You will need to file an I-800 or I-600 form, depending on which country you choose to adopt from. Some may require a “dossier” that includes pictures and other family information. Your agency may have an intermittent pay schedule that requires fees at different points in the process. Remember that there is an adoption tax credit ($13,570 per child as of 2017) as well as potential reimbursement from employers and adoption grants, when considering financing your journey. Make sure you explore these options, as many middle-class families have found they can support an international adoption efficiently by taking advantage of programs designed to assist them.

Wait for Your Referral

This can be a difficult time, but getting the phone call with information about your potential new child makes it worth the wait. It is a good time to get a part-time job to earn extra money or to read up on parenting and develop an approach that will work for your family.

Travel

As a self-identified homebody who hates change, I was worried about spending time in a place where I couldn’t communicate, but I found myself looking forward to our second trip to Poland because the kids had been such a delight the first time. I learned a great deal about the history and culture of my ancestors and began to appreciate their courage and contribution to the world. Lodging and dining was also a lot less expensive than it is at home, and of course, we enjoyed the pierogis and Polish pancakes.

Finalize Your Adoption

After a “bonding” period of three and a half weeks, my husband and I appeared in Polish court, where we officially became the legal parents of our children. For some, the adoption is finalized after they return to the United States. Most countries will require some travel and paperwork in-country.

Obtain Your Child’s Visa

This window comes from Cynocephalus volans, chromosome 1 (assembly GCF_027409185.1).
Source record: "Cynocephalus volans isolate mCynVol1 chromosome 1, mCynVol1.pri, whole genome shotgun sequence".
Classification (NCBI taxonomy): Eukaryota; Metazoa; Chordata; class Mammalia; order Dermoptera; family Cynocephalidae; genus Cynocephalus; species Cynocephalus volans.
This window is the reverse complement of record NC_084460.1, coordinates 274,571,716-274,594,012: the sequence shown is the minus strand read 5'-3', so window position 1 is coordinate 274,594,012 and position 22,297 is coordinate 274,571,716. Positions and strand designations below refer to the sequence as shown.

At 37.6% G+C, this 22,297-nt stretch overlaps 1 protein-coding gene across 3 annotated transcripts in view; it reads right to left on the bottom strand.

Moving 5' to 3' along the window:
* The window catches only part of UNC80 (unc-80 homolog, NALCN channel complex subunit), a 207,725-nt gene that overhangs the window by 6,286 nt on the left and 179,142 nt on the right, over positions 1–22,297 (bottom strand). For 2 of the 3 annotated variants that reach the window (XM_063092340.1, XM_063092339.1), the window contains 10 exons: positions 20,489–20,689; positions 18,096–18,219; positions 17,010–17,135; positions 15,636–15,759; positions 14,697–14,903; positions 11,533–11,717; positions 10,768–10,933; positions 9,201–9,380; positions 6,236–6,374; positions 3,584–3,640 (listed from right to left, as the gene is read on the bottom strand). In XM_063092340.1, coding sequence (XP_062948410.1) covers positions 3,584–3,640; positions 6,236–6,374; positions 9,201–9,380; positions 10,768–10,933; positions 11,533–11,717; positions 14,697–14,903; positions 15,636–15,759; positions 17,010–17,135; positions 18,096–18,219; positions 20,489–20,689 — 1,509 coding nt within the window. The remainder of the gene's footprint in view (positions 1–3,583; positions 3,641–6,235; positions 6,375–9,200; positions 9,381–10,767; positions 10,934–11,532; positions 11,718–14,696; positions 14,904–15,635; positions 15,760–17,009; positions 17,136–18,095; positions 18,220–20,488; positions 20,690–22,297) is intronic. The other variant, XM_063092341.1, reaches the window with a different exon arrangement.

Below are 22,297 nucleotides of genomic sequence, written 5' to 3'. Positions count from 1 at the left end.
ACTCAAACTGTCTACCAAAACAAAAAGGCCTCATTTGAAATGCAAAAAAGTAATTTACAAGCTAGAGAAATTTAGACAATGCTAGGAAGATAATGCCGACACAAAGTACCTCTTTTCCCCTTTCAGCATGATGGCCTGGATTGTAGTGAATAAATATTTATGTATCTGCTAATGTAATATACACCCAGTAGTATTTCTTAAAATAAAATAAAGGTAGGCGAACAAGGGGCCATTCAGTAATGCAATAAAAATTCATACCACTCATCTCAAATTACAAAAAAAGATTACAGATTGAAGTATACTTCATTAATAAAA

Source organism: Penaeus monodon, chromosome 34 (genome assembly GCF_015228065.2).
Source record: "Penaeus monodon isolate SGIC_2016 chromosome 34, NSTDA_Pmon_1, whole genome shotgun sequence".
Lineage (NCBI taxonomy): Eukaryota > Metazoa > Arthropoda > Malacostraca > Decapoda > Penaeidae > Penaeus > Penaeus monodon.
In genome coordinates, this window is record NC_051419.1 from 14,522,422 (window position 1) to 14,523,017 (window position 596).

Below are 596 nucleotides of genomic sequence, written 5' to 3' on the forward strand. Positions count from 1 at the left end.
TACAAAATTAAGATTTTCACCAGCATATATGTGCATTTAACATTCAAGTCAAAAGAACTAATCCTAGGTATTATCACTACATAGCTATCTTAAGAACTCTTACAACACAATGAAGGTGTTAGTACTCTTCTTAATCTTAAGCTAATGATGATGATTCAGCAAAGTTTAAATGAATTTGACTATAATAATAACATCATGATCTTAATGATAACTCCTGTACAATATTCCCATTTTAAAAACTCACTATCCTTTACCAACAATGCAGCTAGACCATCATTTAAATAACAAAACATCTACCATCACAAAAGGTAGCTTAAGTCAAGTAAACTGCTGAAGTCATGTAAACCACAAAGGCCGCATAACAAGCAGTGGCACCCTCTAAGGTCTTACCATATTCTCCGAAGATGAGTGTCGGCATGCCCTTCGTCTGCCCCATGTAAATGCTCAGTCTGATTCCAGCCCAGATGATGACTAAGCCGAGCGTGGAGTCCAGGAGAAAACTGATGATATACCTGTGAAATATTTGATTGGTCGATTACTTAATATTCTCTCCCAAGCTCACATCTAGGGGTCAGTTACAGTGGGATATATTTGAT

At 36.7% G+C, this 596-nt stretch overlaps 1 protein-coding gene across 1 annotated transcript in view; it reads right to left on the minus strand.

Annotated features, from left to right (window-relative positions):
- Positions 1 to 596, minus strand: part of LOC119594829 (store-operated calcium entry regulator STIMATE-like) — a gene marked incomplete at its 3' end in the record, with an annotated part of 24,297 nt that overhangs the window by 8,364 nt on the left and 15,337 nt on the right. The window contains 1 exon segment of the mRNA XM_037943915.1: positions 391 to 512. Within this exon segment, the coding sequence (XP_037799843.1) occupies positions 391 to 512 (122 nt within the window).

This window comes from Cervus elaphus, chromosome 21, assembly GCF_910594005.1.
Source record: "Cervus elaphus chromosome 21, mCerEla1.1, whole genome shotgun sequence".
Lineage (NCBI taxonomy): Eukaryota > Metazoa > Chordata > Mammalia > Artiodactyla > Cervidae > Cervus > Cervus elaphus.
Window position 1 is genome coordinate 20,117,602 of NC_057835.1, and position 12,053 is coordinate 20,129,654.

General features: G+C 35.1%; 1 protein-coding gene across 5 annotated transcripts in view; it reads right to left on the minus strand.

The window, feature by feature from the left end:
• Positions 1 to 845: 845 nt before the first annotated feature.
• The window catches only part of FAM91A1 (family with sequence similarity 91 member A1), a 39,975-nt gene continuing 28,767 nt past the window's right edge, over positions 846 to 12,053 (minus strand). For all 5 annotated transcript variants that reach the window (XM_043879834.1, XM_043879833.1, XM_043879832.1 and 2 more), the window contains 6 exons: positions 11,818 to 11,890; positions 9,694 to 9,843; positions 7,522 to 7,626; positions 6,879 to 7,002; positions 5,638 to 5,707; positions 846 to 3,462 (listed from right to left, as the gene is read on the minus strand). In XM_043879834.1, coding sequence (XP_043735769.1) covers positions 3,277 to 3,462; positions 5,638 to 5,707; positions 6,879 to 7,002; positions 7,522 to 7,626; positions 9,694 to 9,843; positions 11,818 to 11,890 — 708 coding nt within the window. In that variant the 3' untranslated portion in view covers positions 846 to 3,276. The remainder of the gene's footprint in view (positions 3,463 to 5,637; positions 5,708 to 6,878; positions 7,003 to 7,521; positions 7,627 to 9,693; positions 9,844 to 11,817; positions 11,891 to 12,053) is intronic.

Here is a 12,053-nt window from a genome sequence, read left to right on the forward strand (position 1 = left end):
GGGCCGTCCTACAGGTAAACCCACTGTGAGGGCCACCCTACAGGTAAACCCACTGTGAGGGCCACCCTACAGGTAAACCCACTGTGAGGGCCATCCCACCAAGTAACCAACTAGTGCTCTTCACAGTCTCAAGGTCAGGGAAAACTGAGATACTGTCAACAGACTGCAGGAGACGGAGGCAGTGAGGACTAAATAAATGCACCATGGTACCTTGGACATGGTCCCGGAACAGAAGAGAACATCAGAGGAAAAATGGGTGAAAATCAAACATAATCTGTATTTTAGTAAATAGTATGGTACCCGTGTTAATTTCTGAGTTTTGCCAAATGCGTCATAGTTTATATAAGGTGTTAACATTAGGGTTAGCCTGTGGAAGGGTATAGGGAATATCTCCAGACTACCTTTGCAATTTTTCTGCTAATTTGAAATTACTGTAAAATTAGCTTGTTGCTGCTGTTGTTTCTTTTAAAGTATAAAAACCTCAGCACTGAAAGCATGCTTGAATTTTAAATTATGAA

A foreign adoption does not automatically grant your child a Visa, and you will have to apply for it separately. Our court date in Poland was followed by a three-week “appeals” period where we were required to stay somewhere in the country and wait for our children’s passports and Visas to be processed. The American Embassy was located in Warsaw where many people spoke English, and we enjoyed creature comforts like McDonald’s and Starbucks. Our interview at the embassy was a series of basic questions about the children’s names and ages and our home in New York.

Travel Home

If you want to cry happy tears, check out a Youtube video of a family arriving at an airport and introducing their newly adopted child to extended family and friends. The journey, the wait, and the expenses pale in comparison to these life-changing moments.

 Are you ready to pursue a domestic infant adoption? Click here to connect with a compassionate, experienced adoption professional who can help get you started on the journey of a lifetime.

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Rebekah Yahoves

Rebekah Yahoves is a writer, mother, and music teacher from Long Island. In 2016, she adopted three school-aged siblings from Poland at the same time. When she isn't constructing casseroles or tuning violins, Rebekah likes to go on tea binges and read.